In today’s digital world, satellite imagery provides valuable insights for tasks ranging from mapping and material identification, to environmental monitoring, to disaster preparedness and response.

Our world revolves around digital technologies. We connect with our families, friends, coworkers, and the World Wide Web in seconds using devices that fit in our pockets, in our briefcases, and on our wrists. We can explore the world and the universe—even make astounding discoveries—at any hour from personal computers, without ever leaving the comfort of our desk chairs.

Among the wide variety of digital technologies now commercially available, satellite imagery has emerged as one of the most important tools for helping organizations make critical business and mission decisions.

“The appetite for satellite imagery seems to know no bounds,” states Rob Mitrevski, vice president and general manager of Harris’ Intelligence, Surveillance, and Reconnaissance (ISR) business. "When DigitalGlobe added the WorldView-3 commercial imaging satellite into its constellation, it extended the state of-the-art in commercial imaging capabilities by launching our most advanced imaging system to date. This Harris imaging system not only provides the most advanced, highest resolution visible imaging capability ever seen commercially, but it also adds short wave infrared capability onboard. This was a strategic shift in additional capability for many government and commercial customers, and represents further evidence of the market`s increasing appetite for differentiated information and actionable intelligence."

Fast and with Accurate Satellite Data with Unprecedented Detail

Two hundred years ago, it took Lewis and Clark and their team two and a half years to travel approximately 8,000 miles in order to explore and map the United States’ newly acquired western territory. “Today, from a vantage point 617 kilometers above the earth, the WorldView-3 satellite imaging instrument could retrace their journey from the Missouri River to the Pacific Ocean in just a few days,” says Janet Nickloy, Harris vice president of Strategic Initiatives.

And that imagery has the highest resolution commercially available. It’s so good, in fact, that you can use it to effectively monitor events, detect change, and identify different objects and materials. “Not only that,” she adds, “because WorldView-3 can circle the earth and revisit that exact same spot in less than one day, customers can better track and monitor frequent changes in the area of interest. This is amazing when compared with capabilities in the not-so-distant past.”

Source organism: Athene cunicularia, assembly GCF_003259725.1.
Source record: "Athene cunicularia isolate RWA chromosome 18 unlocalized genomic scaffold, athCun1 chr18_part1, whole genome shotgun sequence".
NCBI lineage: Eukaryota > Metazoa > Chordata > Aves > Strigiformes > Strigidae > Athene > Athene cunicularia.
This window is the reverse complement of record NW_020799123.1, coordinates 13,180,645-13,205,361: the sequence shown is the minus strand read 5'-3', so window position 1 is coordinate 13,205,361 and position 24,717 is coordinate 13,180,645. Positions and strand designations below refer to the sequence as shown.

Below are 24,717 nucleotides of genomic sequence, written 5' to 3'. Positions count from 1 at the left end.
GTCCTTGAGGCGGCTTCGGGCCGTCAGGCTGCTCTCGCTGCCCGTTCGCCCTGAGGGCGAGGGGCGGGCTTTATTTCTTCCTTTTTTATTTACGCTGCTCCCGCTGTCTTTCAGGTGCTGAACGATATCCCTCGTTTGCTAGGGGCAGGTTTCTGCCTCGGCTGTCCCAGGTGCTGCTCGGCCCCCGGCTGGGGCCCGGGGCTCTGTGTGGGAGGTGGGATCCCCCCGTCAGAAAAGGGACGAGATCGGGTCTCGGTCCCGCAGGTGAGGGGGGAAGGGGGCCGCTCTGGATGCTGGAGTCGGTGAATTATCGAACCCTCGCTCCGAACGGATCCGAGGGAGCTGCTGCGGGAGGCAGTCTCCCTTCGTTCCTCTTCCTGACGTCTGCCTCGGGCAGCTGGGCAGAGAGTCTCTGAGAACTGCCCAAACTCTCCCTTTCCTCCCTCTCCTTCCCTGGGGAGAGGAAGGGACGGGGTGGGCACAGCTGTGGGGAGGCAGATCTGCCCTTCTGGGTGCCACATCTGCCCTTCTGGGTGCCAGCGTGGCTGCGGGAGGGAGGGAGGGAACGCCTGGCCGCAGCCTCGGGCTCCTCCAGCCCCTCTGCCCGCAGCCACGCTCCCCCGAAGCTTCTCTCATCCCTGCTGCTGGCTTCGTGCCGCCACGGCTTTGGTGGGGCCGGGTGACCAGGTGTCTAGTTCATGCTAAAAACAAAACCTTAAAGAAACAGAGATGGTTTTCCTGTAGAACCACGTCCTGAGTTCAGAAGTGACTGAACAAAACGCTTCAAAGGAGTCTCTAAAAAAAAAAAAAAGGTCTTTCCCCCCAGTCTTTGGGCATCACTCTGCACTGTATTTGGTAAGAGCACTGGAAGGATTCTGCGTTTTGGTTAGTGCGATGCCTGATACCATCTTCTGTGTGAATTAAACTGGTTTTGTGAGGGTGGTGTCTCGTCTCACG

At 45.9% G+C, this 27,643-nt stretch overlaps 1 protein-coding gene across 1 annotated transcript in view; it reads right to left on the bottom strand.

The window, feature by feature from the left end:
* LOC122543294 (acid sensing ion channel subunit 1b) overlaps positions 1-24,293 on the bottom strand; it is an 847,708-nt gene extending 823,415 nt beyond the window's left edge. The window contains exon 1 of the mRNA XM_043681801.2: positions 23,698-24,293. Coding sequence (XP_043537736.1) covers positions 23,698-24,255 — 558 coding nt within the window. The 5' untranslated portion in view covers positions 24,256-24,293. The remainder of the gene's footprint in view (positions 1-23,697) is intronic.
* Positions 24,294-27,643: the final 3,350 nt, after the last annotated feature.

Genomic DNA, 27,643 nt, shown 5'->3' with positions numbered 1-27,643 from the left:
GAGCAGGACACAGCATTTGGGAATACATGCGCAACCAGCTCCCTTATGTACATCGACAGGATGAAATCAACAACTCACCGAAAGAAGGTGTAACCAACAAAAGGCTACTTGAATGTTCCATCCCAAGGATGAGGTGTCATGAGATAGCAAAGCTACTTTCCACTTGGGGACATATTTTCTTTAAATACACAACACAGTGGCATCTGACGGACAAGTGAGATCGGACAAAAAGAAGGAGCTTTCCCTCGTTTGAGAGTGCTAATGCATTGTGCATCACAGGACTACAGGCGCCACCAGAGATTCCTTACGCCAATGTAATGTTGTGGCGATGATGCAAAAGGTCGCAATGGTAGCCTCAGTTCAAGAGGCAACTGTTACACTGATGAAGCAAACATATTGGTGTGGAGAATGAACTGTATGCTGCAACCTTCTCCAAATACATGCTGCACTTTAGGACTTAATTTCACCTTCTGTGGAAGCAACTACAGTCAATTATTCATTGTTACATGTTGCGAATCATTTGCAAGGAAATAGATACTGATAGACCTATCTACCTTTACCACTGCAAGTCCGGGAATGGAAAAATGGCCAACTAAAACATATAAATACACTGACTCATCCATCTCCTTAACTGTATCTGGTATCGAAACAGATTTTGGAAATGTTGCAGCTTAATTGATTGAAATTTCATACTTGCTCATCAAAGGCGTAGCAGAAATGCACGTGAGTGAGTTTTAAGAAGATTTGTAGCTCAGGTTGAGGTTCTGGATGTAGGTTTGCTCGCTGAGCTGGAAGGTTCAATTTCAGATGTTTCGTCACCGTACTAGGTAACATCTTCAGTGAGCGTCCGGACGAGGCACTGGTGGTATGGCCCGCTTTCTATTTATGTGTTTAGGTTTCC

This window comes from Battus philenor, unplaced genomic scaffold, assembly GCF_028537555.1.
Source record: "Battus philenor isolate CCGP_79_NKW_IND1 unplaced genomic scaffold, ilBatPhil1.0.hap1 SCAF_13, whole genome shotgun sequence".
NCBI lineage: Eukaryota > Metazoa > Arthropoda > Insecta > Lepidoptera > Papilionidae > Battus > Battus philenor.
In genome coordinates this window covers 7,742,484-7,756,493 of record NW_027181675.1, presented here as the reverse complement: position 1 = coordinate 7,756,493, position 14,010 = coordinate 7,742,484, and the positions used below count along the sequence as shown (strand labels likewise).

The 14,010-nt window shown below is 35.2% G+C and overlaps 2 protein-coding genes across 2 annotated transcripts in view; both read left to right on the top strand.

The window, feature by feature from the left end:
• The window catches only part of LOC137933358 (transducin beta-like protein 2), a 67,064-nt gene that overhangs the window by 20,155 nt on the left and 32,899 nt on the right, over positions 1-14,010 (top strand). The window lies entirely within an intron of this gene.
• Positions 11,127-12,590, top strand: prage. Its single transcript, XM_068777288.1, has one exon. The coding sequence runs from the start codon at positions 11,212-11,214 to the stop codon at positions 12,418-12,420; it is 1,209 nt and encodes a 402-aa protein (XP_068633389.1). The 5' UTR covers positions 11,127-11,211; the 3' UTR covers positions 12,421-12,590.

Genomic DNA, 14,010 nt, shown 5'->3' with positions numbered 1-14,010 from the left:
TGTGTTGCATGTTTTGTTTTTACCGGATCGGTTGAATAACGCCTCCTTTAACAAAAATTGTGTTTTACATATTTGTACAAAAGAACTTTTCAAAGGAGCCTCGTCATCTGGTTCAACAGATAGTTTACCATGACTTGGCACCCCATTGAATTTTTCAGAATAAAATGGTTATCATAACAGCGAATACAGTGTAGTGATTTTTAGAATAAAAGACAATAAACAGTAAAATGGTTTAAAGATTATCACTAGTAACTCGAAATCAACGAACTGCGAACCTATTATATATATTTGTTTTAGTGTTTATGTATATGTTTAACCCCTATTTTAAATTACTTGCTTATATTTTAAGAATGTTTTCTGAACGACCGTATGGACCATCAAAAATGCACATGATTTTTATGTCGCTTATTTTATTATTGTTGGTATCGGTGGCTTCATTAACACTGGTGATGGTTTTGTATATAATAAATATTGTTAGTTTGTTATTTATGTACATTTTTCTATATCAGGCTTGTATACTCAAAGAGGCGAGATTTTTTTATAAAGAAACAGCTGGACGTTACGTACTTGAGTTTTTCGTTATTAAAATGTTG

The intelligence WorldView-3 brings to users is also enhanced by the instrument’s spectral capability. Different materials reflect light differently, and WorldView-3’s eight visible and eight shortwave infrared (SWIR) spectral bands help customers see things that aren’t visible to the human eye. This means the commercial agriculture industry can use WorldView-3 information to better discern plant types, health status, and diversity and to determine the best localized crop treatment. And first responders have the ability to see through smoke to locate hotspots and extinguish fires quickly.

Improving how people see the world since 1999

DigitalGlobe’s combination of visible and SWIR imagery continues to transform the way people are informed, allowing users to more precisely monitor, observe, and analyze the world around them and enabling informed decisions and actions for agricultural, civil, and government missions.

“Since 1999, Harris technology has played a part in all six of the satellites within the DigitalGlobe constellation. We are excited that the upcoming WorldView-4 satellite will also have our imaging technology on board,” says Nickloy. When launched, WorldView-4 will further enhance DigitalGlobe’s commercial collection capacity and revisit rates. “We can only imagine what the next decade will bring,” Nickloy says.